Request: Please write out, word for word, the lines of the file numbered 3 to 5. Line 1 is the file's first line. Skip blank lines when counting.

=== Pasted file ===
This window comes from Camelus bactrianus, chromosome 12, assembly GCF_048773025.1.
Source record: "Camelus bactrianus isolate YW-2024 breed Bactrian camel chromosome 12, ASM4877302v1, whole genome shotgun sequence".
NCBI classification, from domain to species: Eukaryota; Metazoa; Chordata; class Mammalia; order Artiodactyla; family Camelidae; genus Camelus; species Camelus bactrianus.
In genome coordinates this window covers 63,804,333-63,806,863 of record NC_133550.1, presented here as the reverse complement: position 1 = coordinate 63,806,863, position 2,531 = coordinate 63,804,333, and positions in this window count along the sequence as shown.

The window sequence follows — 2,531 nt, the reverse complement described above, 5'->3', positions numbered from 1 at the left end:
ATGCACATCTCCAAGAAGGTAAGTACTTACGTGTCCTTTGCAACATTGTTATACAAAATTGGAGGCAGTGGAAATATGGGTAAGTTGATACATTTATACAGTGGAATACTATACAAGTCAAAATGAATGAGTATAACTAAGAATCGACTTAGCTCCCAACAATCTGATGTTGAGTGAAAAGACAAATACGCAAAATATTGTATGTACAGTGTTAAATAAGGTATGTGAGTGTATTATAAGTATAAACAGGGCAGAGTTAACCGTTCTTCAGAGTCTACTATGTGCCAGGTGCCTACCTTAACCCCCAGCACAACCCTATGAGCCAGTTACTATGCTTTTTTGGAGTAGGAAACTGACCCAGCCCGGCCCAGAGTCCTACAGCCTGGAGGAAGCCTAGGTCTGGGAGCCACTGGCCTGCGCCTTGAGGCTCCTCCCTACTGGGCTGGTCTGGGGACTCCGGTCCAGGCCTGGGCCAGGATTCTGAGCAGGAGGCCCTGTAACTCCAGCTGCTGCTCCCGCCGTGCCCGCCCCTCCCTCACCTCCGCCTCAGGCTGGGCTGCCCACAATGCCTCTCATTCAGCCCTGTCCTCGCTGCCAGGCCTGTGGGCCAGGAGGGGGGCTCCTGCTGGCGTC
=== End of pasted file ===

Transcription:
NCBI classification, from domain to species: Eukaryota; Metazoa; Chordata; class Mammalia; order Artiodactyla; family Camelidae; genus Camelus; species Camelus bactrianus.
In genome coordinates this window covers 63,804,333-63,806,863 of record NC_133550.1, presented here as the reverse complement: position 1 = coordinate 63,806,863, position 2,531 = coordinate 63,804,333, and positions in this window count along the sequence as shown.

The window sequence follows — 2,531 nt, the reverse complement described above, 5'->3', positions numbered from 1 at the left end: